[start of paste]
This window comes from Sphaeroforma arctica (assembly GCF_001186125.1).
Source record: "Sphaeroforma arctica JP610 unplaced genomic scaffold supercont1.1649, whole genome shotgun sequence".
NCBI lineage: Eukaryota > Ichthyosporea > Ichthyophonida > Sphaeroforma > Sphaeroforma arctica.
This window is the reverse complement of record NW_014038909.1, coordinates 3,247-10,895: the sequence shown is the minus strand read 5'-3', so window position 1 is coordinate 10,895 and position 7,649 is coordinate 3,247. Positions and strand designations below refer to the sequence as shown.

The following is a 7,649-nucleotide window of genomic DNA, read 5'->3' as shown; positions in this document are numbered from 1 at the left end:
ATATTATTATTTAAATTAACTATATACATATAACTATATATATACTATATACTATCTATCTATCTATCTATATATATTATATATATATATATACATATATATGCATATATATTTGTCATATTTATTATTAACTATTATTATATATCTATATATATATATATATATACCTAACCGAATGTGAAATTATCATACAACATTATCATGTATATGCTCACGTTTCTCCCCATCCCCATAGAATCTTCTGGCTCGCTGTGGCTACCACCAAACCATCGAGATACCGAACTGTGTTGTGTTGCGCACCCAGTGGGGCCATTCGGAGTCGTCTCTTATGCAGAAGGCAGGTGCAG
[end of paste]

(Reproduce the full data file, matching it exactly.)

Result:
This window comes from Sphaeroforma arctica (assembly GCF_001186125.1).
Source record: "Sphaeroforma arctica JP610 unplaced genomic scaffold supercont1.1649, whole genome shotgun sequence".
NCBI lineage: Eukaryota > Ichthyosporea > Ichthyophonida > Sphaeroforma > Sphaeroforma arctica.
This window is the reverse complement of record NW_014038909.1, coordinates 3,247-10,895: the sequence shown is the minus strand read 5'-3', so window position 1 is coordinate 10,895 and position 7,649 is coordinate 3,247. Positions and strand designations below refer to the sequence as shown.

The following is a 7,649-nucleotide window of genomic DNA, read 5'->3' as shown; positions in this document are numbered from 1 at the left end:
ATATTATTATTTAAATTAACTATATACATATAACTATATATATACTATATACTATCTATCTATCTATCTATATATATTATATATATATATATACATATATATGCATATATATTTGTCATATTTATTATTAACTATTATTATATATCTATATATATATATATATATACCTAACCGAATGTGAAATTATCATACAACATTATCATGTATATGCTCACGTTTCTCCCCATCCCCATAGAATCTTCTGGCTCGCTGTGGCTACCACCAAACCATCGAGATACCGAACTGTGTTGTGTTGCGCACCCAGTGGGGCCATTCGGAGTCGTCTCTTATGCAGAAGGCAGGTGCAG